Creating Appropriate Optimism


It is well known that optimistic people hold a greater number of ‘possible future selves’ in their minds than pessimistic people.

Is this a good thing?

It depends on the nature of those future selves. For example, our possible future selves may be unrealistic; they may be unachievable; they may be escapist, they may be pure fantasy. They may indicate a lack of realism, or ability to stick at a pathway which is hard, preferring to switch and try something new.

A growing number of psychologists have questioned the idea that optimism is always a good trait to possess. Indeed, from our own STEER AS Tracking data, we have shown that when a pupil iterates affective-social biases of high trust of self, combined with a high trust of others and high seeking change- they exhibit a faulty, naïve optimism. It is a pattern of thinking linked to unwise risk-taking behaviours, social naivety, entitlement, sometimes narcissism; at an extreme, the beginnings of emerging sociopathy.

However, in times of anxiety, proper optimism is both an attractive and valuable property. It seems highly likely, for example, that the Tory party selected Boris Johnson as their leader precisely because of his optimism. Whether it proves to be naïve or not, remains to be seen.

Proper optimism combines ‘multiple futures’ with the practical realism of how to achieve them. This is valuable in times of anxiety because being in a state of fear tends to exaggerate and amplify the perceived threats we feel around us. Faced with big threats, we look to the optimism of a Churchill to stand up to those threats, rather than shrink and cower from them.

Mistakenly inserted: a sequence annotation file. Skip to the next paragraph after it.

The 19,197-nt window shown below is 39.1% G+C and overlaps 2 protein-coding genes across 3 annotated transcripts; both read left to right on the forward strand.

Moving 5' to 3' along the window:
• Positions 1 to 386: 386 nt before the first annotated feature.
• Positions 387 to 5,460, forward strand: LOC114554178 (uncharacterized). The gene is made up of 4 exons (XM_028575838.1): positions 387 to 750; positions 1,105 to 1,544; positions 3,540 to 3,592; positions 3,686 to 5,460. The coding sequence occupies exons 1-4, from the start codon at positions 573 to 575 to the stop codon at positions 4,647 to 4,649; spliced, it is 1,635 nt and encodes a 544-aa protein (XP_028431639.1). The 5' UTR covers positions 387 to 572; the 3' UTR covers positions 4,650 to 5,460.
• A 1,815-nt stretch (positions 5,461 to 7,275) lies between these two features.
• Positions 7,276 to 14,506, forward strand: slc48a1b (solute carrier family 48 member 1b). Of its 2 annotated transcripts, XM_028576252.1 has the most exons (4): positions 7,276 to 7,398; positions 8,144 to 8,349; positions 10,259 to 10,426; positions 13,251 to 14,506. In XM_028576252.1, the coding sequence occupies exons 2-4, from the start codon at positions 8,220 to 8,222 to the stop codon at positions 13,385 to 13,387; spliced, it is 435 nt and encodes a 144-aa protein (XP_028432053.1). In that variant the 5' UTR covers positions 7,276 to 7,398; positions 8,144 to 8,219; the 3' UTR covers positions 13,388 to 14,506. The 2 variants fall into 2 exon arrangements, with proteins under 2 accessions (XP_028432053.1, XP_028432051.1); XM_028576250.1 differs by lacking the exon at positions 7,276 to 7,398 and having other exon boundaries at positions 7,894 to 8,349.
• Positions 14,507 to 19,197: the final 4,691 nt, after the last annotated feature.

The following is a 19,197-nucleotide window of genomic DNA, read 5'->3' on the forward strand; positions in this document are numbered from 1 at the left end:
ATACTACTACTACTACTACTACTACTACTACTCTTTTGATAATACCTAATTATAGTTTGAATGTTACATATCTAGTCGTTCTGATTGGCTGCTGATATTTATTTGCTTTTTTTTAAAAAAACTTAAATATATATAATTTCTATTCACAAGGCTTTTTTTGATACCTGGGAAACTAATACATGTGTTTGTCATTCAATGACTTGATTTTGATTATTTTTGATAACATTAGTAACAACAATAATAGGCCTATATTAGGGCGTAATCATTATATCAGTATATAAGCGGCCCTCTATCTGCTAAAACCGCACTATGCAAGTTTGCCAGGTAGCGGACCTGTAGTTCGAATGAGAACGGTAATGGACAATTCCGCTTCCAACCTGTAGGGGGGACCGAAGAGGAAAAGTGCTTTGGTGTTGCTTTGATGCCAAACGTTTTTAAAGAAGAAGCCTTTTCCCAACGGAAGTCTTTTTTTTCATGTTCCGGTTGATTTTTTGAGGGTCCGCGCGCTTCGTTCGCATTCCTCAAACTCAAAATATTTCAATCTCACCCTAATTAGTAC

So, how can we as leaders engender proper optimism in our schools in the coming year?

Perhaps the most important way to so this is to depict a compelling set of possible futures that we might all collectively reach. ‘I can see four different ways the school could evolve….’; ‘There are many different responses we can make to this situation’; ‘The current challenge has encouraged us to look beyond our normal horizons, and recognise new opportunities’.

Now, these lines don’t have to sound that cheesy; it is important they are true and well founded. What matters is the sense for people that they have both some control and some agency. They are not simply at the mercy of forces, victims of circumstances.

It takes imaginative effort for a leader to conceive of, and then convey, convincing futures. It is often said that leadership is an act of imagination; you have to make people see and believe the future you depict. Think of the great leadership speeches…. It’s worth crafting our lines to capture people’s conviction.

Most leaders labour over their language, especially at times of crisis and stress. Words chime deeply when people’s imaginings are sensitised. Perhaps your start of year address must be rather more than the standard instructions and exhortations? Churchill sold the war to the people on an offer ‘blood, toils, tears and sweat’. They must have been convinced of the future beyond this. What future will you convince your school of today?

How does STEER’s AS Tracking help you achieve this for your school?

AS Tracking is enables a school to achieve a long-term vision for strategic school pastoral development. It sets goals for your staff (delivered via high-calibre CPD); builds resources for your pupils (of them owning their own personal data in Y12 to prepare for leaving school); evidences objectives to your governors (for example, strategic pastoral investments and targets).